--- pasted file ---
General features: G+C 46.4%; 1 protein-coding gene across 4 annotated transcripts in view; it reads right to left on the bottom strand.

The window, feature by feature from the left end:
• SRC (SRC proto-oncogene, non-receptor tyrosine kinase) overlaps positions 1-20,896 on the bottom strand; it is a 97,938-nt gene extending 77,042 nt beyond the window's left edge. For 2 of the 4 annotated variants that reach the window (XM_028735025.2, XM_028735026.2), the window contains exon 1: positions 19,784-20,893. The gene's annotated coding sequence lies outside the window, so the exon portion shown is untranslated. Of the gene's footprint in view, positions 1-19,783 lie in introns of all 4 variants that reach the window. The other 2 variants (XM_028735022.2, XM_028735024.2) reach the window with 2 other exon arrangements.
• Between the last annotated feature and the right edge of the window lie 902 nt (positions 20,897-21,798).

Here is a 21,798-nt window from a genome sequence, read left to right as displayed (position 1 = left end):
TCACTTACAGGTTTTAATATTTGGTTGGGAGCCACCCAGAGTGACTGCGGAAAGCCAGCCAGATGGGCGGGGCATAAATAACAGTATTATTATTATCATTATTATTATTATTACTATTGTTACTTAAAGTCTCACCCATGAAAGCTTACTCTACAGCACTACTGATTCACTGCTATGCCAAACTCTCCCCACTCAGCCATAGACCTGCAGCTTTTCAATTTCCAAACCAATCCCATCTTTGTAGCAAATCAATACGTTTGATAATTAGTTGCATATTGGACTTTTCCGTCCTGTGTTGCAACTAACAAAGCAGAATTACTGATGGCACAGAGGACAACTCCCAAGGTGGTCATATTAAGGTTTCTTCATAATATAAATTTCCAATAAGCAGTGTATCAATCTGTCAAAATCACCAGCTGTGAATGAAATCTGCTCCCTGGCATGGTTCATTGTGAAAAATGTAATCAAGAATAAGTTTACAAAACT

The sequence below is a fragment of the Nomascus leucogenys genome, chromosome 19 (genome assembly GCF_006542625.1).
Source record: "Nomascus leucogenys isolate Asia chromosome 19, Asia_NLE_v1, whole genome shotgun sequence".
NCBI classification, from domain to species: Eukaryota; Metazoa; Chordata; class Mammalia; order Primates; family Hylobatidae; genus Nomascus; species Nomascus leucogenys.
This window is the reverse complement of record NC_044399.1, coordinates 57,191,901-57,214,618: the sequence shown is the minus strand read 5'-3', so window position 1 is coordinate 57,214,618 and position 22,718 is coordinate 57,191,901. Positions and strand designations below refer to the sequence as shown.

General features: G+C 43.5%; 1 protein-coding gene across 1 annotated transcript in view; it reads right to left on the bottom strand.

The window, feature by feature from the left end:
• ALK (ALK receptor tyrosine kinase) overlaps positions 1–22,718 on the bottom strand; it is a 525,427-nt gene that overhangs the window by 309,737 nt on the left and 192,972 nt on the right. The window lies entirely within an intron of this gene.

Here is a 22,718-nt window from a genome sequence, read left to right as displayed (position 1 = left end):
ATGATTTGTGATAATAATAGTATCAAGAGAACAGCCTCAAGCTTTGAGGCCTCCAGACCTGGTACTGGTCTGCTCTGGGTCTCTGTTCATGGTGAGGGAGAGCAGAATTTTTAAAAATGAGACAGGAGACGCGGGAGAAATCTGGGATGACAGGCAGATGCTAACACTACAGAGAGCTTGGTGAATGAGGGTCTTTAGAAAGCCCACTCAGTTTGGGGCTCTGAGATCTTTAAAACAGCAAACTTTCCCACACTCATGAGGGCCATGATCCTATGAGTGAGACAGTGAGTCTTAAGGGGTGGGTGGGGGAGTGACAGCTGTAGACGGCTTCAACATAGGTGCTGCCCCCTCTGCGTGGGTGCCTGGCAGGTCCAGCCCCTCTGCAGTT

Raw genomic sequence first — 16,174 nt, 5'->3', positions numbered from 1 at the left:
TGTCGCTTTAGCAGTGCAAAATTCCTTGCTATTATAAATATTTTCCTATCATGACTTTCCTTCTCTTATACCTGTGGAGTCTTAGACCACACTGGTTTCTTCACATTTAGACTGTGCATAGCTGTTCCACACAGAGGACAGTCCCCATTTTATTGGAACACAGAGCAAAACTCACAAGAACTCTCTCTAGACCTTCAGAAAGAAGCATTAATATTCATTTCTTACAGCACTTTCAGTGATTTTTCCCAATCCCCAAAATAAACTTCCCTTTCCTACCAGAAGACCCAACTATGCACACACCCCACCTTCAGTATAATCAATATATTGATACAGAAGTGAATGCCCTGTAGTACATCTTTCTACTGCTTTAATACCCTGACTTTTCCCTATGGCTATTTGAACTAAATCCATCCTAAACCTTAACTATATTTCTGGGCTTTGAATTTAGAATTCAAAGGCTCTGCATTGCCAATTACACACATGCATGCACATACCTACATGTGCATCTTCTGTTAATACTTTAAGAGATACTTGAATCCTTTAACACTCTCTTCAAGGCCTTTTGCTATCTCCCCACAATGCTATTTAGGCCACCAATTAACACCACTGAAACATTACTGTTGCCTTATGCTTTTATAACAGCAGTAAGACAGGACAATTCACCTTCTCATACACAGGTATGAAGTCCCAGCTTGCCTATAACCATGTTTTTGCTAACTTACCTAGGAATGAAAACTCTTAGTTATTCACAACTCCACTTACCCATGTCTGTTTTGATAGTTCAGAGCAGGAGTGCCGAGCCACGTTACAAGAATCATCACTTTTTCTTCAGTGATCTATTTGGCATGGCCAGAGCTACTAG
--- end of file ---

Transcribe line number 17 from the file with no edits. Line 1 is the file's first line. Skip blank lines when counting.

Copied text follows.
TGTCGCTTTAGCAGTGCAAAATTCCTTGCTATTATAAATATTTTCCTATCATGACTTTCCTTCTCTTATACCTGTGGAGTCTTAGACCACACTGGTTTCTTCACATTTAGACTGTGCATAGCTGTTCCACACAGAGGACAGTCCCCATTTTATTGGAACACAGAGCAAAACTCACAAGAACTCTCTCTAGACCTTCAGAAAGAAGCATTAATATTCATTTCTTACAGCACTTTCAGTGATTTTTCCCAATCCCCAAAATAAACTTCCCTTTCCTACCAGAAGACCCAACTATGCACACACCCCACCTTCAGTATAATCAATATATTGATACAGAAGTGAATGCCCTGTAGTACATCTTTCTACTGCTTTAATACCCTGACTTTTCCCTATGGCTATTTGAACTAAATCCATCCTAAACCTTAACTATATTTCTGGGCTTTGAATTTAGAATTCAAAGGCTCTGCATTGCCAATTACACACATGCATGCACATACCTACATGTGCATCTTCTGTTAATACTTTAAGAGATACTTGAATCCTTTAACACTCTCTTCAAGGCCTTTTGCTATCTCCCCACAATGCTATTTAGGCCACCAATTAACACCACTGAAACATTACTGTTGCCTTATGCTTTTATAACAGCAGTAAGACAGGACAATTCACCTTCTCATACACAGGTATGAAGTCCCAGCTTGCCTATAACCATGTTTTTGCTAACTTACCTAGGAATGAAAACTCTTAGTTATTCACAACTCCACTTACCCATGTCTGTTTTGATAGTTCAGAGCAGGAGTGCCGAGCCACGTTACAAGAATCATCACTTTTTCTTCAGTGATCTATTTGGCATGGCCAGAGCTACTAG